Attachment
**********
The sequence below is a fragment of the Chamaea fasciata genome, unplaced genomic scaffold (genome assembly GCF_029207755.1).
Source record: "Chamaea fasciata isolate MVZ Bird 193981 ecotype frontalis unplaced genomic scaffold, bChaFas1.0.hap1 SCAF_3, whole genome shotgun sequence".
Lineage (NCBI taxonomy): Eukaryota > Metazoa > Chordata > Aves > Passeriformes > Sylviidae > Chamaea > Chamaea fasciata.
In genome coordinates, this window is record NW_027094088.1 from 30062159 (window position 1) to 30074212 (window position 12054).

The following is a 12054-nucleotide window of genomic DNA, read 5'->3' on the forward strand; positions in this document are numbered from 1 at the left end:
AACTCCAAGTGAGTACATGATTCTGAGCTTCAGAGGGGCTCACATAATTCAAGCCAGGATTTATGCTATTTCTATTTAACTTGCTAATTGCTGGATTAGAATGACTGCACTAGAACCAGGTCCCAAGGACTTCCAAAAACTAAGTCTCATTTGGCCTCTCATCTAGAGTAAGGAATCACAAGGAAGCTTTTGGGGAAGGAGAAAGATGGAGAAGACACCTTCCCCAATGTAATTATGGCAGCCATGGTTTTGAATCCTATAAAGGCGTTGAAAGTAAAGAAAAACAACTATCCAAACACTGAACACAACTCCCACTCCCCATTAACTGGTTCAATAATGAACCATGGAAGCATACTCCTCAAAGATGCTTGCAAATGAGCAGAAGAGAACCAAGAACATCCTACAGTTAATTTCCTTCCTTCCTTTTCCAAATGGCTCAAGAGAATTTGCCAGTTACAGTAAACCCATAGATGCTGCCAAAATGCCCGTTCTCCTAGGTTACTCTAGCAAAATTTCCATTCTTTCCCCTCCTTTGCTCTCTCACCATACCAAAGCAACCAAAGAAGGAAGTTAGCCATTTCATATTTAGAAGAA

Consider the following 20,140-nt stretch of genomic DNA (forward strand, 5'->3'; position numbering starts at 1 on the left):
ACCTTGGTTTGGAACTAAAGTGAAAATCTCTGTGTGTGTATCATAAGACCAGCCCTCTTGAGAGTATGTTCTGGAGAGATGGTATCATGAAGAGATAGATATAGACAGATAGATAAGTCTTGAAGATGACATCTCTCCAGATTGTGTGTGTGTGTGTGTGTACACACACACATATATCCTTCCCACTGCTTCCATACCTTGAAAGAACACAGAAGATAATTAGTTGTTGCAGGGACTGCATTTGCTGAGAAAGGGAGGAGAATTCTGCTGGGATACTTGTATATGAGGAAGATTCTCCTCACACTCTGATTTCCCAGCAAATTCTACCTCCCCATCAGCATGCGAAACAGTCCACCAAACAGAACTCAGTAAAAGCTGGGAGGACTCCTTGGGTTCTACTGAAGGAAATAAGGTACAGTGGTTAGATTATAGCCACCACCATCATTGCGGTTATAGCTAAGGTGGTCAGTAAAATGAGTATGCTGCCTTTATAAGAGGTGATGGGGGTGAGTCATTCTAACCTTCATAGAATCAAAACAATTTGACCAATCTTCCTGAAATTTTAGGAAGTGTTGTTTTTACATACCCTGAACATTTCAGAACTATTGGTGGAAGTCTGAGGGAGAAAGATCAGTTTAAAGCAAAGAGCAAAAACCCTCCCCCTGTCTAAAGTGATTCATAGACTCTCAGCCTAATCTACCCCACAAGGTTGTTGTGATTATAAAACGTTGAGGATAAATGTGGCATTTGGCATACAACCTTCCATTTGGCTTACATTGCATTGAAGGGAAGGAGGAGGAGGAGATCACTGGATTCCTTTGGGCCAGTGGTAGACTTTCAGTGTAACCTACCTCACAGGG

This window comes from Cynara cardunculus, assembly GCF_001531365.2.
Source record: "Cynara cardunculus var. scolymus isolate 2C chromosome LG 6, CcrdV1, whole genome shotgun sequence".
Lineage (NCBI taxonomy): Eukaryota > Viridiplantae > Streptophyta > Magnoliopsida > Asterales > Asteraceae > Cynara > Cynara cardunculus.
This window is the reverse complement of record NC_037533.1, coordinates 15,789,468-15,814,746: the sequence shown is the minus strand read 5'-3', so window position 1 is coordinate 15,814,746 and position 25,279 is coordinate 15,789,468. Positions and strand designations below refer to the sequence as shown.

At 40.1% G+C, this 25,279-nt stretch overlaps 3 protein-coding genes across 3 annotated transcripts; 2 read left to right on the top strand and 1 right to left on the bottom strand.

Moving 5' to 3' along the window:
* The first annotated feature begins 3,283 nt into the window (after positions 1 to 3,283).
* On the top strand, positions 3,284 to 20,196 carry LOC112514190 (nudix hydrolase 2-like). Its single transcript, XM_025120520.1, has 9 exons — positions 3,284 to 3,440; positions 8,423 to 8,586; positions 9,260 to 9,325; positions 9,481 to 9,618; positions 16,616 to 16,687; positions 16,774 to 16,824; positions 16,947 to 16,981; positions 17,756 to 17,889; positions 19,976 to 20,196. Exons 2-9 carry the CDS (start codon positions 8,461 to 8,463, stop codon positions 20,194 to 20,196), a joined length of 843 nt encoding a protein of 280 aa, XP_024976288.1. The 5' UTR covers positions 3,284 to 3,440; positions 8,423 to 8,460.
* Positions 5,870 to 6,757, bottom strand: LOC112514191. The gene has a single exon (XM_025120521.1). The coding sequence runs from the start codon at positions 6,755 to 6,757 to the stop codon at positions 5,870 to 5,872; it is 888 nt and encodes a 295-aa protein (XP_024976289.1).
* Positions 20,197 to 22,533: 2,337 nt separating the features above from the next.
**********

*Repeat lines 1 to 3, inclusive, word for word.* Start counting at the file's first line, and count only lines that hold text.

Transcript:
The sequence below is a fragment of the Chamaea fasciata genome, unplaced genomic scaffold (genome assembly GCF_029207755.1).
Source record: "Chamaea fasciata isolate MVZ Bird 193981 ecotype frontalis unplaced genomic scaffold, bChaFas1.0.hap1 SCAF_3, whole genome shotgun sequence".
Lineage (NCBI taxonomy): Eukaryota > Metazoa > Chordata > Aves > Passeriformes > Sylviidae > Chamaea > Chamaea fasciata.